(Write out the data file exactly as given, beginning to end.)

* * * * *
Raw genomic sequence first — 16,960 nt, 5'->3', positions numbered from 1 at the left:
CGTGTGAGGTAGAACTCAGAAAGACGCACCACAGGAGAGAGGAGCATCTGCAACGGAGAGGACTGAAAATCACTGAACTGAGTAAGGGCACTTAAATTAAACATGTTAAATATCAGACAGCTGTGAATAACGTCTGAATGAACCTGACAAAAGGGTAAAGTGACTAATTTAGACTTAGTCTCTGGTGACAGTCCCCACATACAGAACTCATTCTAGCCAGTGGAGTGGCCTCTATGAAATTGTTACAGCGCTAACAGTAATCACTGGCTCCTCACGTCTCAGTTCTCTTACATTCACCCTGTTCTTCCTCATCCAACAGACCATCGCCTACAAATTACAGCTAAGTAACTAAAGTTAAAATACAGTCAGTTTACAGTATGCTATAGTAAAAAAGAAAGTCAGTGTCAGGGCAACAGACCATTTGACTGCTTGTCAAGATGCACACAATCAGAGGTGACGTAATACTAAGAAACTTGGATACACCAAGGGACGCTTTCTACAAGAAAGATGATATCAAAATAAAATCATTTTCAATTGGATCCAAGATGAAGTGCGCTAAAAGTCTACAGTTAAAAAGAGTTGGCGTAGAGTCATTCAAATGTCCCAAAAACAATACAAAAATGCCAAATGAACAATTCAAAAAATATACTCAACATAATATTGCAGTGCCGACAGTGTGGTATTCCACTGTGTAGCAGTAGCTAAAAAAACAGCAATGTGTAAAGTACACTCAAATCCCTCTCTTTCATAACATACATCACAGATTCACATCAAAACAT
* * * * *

Raw genomic sequence first — 16,960 nt, 5'->3', positions numbered from 1 at the left:
CGTGTGAGGTAGAACTCAGAAAGACGCACCACAGGAGAGAGGAGCATCTGCAACGGAGAGGACTGAAAATCACTGAACTGAGTAAGGGCACTTAAATTAAACATGTTAAATATCAGACAGCTGTGAATAACGTCTGAATGAACCTGACAAAAGGGTAAAGTGACTAATTTAGACTTAGTCTCTGGTGACAGTCCCCACATACAGAACTCATTCTAGCCAGTGGAGTGGCCTCTATGAAATTGTTACAGCGCTAACAGTAATCACTGGCTCCTCACGTCTCAGTTCTCTTACATTCACCCTGTTCTTCCTCATCCAACAGACCATCGCCTACAAATTACAGCTAAGTAACTAAAGTTAAAATACAGTCAGTTTACAGTATGCTATAGTAAAAAAGAAAGTCAGTGTCAGGGCAACAGACCATTTGACTGCTTGTCAAGATGCACACAATCAGAGGTGACGTAATACTAAGAAACTTGGATACACCAAGGGACGCTTTCTACAAGAAAGATGATATCAAAATAAAATCATTTTCAATTGGATCCAAGATGAAGTGCGCTAAAAGTCTACAGTTAAAAAGAGTTGGCGTAGAGTCATTCAAATGTCCCAAAAACAATACAAAAATGCCAAATGAACAATTCAAAAAATATACTCAACATAATATTGCAGTGCCGACAGTGTGGTATTCCACTGTGTAGCAGTAGCTAAAAAAACAGCAATGTGTAAAGTACACTCAAATCCCTCTCTTTCATAACATACATCACAGATTCACATCAAAACAT